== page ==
On Sunday, 18 November 2012, Sir Vivian Richards, Adam Gilchrist and Brian Lara will be landing via helicopter at 11am.
Sir Vivian and Adam Gilchrist will take the first step towards their induction into the Greats of the Game at The Bradman International Cricket Hall of Fame in Bowral this Sunday, 18 November 2012.
The pair are two of only twenty players honoured by having their silhouette gracing the walls in the Greats of the Game gallery, alongside other cricketing greats such as Sir Don Bradman, Frank Worrell and Sunil Gavaskar. Each monolith in the Greats Gallery includes touchscreens featuring the player’s career stats, match footage and their data in comparison to players across all eras.
Executive Director of the Bradman Foundation, Rina Hore said these players had been chosen by a reference panel of Richie Benaud, Mike Coward, Simon Taufel, David Gilbert, Ross Barrat and Gideon Haigh.
“Players elevated to this category in the Bradman International Cricket Hall of Fame have been selected for the following reasons: they were cricketing pioneers; they consistently demonstrated more skill than others, and were therefore admired by their peers, and their skill directly influenced the development of the game; and their historical significance will not diminish over time regardless of the game’s evolution,” said Ms Hore.
The names of the Greats are shown in the era where they made their greatest contribution to changing the game. The Bradman International Cricket Hall of Fame continues to research and review additional players worthy of acknowledgment to be honoured as a ‘Great of the Game’.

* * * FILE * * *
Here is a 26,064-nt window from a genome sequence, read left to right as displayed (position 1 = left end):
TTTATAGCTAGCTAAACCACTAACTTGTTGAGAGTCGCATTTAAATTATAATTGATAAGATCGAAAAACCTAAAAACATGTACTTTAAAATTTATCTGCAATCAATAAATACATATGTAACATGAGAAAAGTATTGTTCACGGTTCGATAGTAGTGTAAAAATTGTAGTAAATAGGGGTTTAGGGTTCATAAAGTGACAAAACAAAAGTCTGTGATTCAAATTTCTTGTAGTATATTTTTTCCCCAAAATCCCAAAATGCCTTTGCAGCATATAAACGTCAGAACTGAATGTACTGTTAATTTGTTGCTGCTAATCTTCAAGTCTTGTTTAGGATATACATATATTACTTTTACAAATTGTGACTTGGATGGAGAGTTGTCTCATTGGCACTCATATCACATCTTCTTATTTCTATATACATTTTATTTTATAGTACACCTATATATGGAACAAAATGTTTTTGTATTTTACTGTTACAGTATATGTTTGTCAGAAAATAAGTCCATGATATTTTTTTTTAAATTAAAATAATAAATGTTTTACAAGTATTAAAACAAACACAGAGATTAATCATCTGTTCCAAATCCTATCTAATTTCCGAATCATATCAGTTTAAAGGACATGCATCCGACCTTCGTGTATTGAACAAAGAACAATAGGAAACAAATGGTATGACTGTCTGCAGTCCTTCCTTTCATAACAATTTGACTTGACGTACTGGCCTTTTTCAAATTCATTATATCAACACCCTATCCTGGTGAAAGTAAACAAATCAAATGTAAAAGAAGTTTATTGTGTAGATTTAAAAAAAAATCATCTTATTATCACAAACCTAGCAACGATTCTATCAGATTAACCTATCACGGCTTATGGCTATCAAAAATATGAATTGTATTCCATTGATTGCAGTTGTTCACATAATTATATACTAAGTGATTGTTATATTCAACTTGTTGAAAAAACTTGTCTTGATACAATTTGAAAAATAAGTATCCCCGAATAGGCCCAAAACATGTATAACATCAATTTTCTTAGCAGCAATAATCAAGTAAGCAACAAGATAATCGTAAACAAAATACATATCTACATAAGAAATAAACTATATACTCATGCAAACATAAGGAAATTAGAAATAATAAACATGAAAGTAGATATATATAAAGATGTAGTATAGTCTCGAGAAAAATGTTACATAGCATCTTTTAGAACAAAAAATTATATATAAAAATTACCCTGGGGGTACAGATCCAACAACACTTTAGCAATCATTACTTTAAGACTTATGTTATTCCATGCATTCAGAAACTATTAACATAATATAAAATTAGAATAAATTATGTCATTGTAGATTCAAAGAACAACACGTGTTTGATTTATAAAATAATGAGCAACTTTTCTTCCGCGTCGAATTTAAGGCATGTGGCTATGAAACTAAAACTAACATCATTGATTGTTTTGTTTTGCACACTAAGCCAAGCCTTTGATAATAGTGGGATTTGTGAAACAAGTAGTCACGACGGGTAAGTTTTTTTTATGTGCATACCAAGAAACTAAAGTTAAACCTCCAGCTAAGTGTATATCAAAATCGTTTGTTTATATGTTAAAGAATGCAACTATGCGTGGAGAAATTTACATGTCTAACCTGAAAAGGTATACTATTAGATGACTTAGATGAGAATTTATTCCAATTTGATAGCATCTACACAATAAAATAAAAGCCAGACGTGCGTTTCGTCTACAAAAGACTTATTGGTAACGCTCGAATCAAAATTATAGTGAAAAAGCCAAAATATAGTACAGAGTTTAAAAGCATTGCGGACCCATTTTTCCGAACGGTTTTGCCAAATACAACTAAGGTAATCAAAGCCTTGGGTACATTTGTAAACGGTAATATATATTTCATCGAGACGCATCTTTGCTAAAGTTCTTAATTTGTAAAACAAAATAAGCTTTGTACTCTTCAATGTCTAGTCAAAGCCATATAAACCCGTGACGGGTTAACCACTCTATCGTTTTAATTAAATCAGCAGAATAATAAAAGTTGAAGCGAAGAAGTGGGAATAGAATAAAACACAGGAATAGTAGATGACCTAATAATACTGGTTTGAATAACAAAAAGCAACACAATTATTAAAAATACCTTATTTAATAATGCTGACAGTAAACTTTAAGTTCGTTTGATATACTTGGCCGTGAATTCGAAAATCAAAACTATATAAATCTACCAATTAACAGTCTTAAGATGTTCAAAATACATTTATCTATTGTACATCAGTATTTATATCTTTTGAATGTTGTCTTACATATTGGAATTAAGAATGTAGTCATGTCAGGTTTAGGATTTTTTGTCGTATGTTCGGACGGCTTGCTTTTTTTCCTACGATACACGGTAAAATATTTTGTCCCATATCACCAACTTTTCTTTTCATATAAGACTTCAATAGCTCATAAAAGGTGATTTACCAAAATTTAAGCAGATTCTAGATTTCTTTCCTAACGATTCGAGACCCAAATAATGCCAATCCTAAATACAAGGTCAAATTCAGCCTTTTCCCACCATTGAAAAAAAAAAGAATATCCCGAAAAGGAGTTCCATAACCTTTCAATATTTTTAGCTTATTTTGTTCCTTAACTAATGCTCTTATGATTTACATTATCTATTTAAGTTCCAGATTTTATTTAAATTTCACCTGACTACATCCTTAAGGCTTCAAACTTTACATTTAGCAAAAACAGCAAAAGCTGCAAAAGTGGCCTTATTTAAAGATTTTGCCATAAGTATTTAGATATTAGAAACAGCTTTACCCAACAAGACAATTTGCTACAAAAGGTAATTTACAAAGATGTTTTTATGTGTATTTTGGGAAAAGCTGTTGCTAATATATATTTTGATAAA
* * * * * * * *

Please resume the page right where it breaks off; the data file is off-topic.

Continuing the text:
As part of their induction, Gilchrist and Richards will meet with local artist Dave Thomas to have their photos taken so work can begin on their portraits. The pair as well as celebrated player Brian Lara, will be given a private tour of the museum before Sir Richards cuts the ribbon to open the new World Series Cricket exhibition, “Packer, Lights, Action.”
Richards was instrumental in the World Series Cricket revolution, which changed the game forever. In two tumultuous years in the 1970s, the game was effectively propelled from the 19th to the 21st century.
According to Ms Hore, everything changed with World Series Cricket. “The philosophy of cricket changed, as did its character, language, dress and player payments. And
suddenly it was a game played at night,” she said.
“Packer, Lights Action” an exhibition exploring every aspect of the World Series Cricket revolution, will run at the Bradman International Cricket Hall of Fame at Bowral from 27 October 2012 to 31 March 2013.
Please see attached documents for a run sheet for November 18, and backgrounders on